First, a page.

Avalara MyLodgeTax > Blog > State and Local News > Huntington Beach extends deadline for short-term rental permit applications

Huntington Beach extends deadline for short-term rental permit applications

  • Nov 23, 2021 | Jennifer Sokolowsky

Huntington Beach, California, waves on beach at sunset

Huntington Beach, California, has given short-term rental operators more time to get their required permits, extending the deadline of the new requirement from October 1 to December 31, 2021.

The new ordinance went into effect in February of this year and requires all operators to get a short-term rental permit. Operators must include their permit number on all marketing and advertising, including on platforms such as Airbnb and Vrbo. Permit applications became available in March.

The law allows “hosted” short-term rentals — where the host lives on the property and is physically on-site during guests’ stays — throughout the city. In Sunset Beach, existing unhosted vacation rentals can continue to operate as long as owners obtain a permit by March 1, 2022. No new unhosted short-term rental permits will be issued after that.

The city counted 867 short-term rentals listed within Huntington Beach between May 2019 and April 2020, but Huntington Beach has only issued 26 short-term rentals since the new permit process began.

Vacation rental platforms are required to include short-term rental permit numbers for each Huntington Beach listing and provide monthly reports on their listings to the city. Properties without a permit will be delisted from marketplaces after the deadlines to apply have passed.

Under the law, Huntington Beach vacation rental operators must follow maximum occupancy, noise, safety code, and liability insurance rules and designate a contact that can respond to problems within one hour — 24 hours a day, seven days a week. Large gatherings are prohibited at short-term rentals. The city may issue fines of $1,000 per day for violations.

Short-term rentals are now part of the Huntington Beach Tourism Business Improvement District (BID) and pay BID assessments, which are collected from guests. All short-term rental operators in Huntington Beach must also register with the city for a Transient Occupancy Registration Certificate, collect transient occupancy tax (TOT) from guests, and file monthly tax returns.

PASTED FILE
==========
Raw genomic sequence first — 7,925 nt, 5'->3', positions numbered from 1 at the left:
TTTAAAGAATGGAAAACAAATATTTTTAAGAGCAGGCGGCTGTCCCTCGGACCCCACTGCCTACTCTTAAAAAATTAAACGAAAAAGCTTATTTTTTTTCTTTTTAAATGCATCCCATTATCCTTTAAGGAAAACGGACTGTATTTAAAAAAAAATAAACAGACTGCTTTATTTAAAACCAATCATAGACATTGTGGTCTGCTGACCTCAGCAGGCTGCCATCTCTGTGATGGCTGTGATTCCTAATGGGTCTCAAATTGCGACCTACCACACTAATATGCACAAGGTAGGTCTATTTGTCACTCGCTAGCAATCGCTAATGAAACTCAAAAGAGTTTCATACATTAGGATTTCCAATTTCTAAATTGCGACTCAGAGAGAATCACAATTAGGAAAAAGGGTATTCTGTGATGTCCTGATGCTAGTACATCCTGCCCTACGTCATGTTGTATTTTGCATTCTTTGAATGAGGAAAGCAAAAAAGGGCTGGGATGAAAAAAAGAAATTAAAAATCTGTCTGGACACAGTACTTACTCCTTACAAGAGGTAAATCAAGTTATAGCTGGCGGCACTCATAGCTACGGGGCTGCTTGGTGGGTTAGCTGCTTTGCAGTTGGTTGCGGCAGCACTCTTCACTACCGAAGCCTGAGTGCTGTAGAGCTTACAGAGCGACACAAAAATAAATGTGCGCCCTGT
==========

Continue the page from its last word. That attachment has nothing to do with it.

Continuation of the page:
If a short-term rental platform does not collect TOT on behalf of its hosts, hosts are responsible for TOT compliance. While Airbnb and Vrbo automatically collect short-term rental lodging taxes for their listings in other California cities, neither marketplace collects taxes or BID assessments on behalf of hosts in Huntington Beach.

Meanwhile, in nearby Costa Mesa, the City Council has passed an emergency ordinance that continues a moratorium on unhosted short-term rentals that went into effect a year ago. The city plans to explore the options for regulating vacation rentals in the meantime amid concerns about short-term rentals’ effects on neighborhoods, including loud parties and other disturbances. Home-sharing, where hosts live on the property and are physically present during guests’ stays, is allowed in Costa Mesa.

MyLodgeTax can help automate and simplify tax compliance for California short-term rental hosts. For more on lodging taxes in California, see our state Vacation Rental Tax Guide. If you have tax questions related to vacation rental properties, drop us a line and we’ll get back to you with answers.


Photo by Robert Alvarez on Unsplash

Lodging tax rates, rules, and regulations change frequently. Although we hope you'll find this information helpful, this blog is for informational purposes only and does not provide legal or tax advice.
Avalara Author
Jennifer Sokolowsky
Avalara Author Jennifer Sokolowsky
Jennifer Sokolowsky writes about tax, legal, and tech topics. She has an extensive international background in journalism and marketing, including work with The Seattle Times, The Prague Post, Avvo, and Marriott.

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